I’m always keen to talk to people about relief printmaking – how rewarding it is, how you don’t need expensive equipment and anyone can have a go at home. I don’t have a huge breadth of knowledge to impart yet! Only what I’ve picked up as I’ve gone along – I think that’s the way that works best for me – get an idea of what you want to create then try and figure out how you can get it to work. I’m usually quite unorthodox in my approach to things – I like to make it up as I go!


What inspired you to become an artist?

A life-long steely determination to be completely myself, completely free, and therefore completely happy.


Who is / are your favourite artists and why?

Picasso, for taking on every medium and doing it completely differently. Hockney for his inventiveness.


What is the most valuable piece of advice anyone has given you that you still use today?

Don’t give up! Self-belief is paramount.

To see more of Hannah’s work see her website


An Interview with Karen Keogh

We recently interviewed artist Karen Keogh about her work and studio. Karen predominantly works with a three plate etching technique; inspired by the colours and patterns found in cities and landscapes.

Something Old Something New‘Something Old Something New’ – Three plate etching

Tell us a little bit about your artistic background and education
My artistic background is rather eclectic. I trained to teach art at Roehampton University in the early 1980’s, specialising in ceramics. I first discovered printmaking at Putney School Art. I taught ceramics at secondary school level for a few years. In the mean time I was studying printmaking at Morley College in London under the amazing Frank Connolly. I also studied at the London College of Communication.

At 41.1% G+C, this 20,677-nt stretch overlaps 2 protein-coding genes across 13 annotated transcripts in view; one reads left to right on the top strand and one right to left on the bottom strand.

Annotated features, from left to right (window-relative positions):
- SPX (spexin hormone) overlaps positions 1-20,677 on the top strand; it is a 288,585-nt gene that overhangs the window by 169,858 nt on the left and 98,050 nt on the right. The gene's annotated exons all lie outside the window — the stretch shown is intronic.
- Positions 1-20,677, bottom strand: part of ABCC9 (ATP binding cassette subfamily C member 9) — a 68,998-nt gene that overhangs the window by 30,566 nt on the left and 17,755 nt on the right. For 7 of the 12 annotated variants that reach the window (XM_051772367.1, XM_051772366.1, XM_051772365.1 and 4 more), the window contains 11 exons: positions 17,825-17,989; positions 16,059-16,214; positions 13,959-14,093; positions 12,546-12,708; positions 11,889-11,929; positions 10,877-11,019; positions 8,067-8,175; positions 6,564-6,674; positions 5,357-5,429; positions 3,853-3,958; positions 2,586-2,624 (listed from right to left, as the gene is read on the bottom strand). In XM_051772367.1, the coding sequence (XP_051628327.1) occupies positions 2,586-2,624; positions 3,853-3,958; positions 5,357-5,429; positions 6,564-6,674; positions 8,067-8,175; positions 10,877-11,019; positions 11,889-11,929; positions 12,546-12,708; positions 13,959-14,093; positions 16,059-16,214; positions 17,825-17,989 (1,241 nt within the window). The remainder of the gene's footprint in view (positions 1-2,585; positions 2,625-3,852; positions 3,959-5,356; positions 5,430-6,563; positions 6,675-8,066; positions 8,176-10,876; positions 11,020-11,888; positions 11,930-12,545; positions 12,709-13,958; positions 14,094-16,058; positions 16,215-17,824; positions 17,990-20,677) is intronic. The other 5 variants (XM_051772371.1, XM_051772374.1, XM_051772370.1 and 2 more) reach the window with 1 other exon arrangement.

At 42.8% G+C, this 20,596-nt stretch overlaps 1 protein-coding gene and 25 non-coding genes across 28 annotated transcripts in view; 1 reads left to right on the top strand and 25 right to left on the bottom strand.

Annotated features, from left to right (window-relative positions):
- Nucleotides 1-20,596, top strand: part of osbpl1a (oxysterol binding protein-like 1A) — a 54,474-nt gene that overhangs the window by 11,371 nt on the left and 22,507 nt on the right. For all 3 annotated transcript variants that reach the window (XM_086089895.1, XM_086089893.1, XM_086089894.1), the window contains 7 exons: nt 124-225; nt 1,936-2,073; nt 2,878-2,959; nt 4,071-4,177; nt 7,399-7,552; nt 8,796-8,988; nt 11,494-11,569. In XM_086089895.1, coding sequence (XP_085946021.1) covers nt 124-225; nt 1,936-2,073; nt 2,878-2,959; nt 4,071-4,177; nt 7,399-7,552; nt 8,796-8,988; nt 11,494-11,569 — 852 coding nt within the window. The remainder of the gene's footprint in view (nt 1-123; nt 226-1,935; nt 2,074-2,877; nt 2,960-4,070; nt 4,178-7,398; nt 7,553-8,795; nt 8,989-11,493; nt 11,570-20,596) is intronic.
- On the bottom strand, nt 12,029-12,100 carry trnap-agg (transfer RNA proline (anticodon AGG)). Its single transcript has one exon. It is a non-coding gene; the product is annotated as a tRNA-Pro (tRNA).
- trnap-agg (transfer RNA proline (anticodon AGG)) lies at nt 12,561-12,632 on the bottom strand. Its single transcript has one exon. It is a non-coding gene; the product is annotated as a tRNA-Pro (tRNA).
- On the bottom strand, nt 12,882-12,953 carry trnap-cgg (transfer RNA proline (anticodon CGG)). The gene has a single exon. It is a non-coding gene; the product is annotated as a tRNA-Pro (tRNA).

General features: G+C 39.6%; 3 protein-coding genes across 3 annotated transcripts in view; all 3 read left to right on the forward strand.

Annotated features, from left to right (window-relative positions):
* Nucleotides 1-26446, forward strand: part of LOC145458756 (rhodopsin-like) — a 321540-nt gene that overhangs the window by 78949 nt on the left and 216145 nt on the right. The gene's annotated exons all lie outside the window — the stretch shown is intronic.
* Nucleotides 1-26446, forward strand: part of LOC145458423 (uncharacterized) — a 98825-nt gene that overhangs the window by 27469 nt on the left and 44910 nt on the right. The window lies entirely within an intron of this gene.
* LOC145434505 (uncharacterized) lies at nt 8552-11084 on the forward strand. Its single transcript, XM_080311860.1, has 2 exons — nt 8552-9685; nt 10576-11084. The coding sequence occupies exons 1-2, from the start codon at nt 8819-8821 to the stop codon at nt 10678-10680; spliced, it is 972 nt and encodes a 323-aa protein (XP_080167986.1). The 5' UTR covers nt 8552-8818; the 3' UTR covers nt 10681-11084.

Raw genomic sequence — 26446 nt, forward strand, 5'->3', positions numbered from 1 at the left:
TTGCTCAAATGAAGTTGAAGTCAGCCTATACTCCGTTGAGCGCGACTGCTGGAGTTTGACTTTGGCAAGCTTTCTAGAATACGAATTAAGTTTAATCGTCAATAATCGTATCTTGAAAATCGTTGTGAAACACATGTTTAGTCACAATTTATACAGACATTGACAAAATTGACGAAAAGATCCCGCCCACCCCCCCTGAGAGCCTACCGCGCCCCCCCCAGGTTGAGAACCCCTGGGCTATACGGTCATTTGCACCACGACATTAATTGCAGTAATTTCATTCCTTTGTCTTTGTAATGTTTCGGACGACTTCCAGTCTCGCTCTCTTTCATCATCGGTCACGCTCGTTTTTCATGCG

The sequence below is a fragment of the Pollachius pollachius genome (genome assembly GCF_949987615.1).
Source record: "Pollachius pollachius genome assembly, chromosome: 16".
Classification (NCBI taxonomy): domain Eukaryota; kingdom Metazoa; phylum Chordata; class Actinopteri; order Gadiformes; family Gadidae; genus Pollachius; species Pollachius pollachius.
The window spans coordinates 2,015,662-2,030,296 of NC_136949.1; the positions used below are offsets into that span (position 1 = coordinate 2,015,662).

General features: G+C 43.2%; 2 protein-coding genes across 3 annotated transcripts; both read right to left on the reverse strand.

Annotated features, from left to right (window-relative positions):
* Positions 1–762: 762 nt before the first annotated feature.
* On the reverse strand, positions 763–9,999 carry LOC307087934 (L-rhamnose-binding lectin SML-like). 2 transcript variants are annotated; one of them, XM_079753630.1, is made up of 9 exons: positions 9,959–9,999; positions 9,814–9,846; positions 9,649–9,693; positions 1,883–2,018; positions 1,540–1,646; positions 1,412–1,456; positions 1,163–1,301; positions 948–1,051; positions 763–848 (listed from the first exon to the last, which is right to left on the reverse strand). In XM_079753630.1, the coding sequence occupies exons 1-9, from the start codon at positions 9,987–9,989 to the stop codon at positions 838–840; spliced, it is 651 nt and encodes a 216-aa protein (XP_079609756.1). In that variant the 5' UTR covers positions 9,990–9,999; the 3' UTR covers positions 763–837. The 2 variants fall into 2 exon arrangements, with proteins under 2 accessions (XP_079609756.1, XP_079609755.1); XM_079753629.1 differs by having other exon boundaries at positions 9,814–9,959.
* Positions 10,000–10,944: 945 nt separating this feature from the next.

When did you know you wanted to be and artist/printmaker?
I knew I wanted to be an artist from around the age of 11 years old after doing a week’s course in ceramics at the Chelsea Pottery in the King’s Road. My school in Twickenham had a fantastic art department, and that was where my passion developed. I was lucky to have grown up in London and visited galleries and exhibitions with my parents from an early age.

What does your typical day in the studio entail?
I share a studio with 4 other artists, a picture framer and an architect, in West Dulwich. It is a quirky building that used to be a bakery. We have wood burning stoves. It is still freezing for the first couple of hours, in the winter. I have tried fingerless gloves, but still can’t feel my fingers!

My typical day entails lighting the stove. Trying to warm my hands up! I am either drawing in preparation of making a plate, working on the plates or printing the images. I usually spend around 5 hours there daily.

I also teach art to children in my home studio, so have to be there by 3.30pm. Teaching has been an excellent way of extending my knowledge of techniques and art history. I am always on the lookout for new projects that will inspire the children. I recently visited an interesting show of African Prints at the British Museum, and the children are now making animal collagraphs for a Noah’ ark effect. Inspired by John Ndevasia Muafangejo

Karen Keogh's StudioKaren Keogh’s studio

Three plate etching, appears to be your predominant medium of choice, what is it in particular that draws you to this process?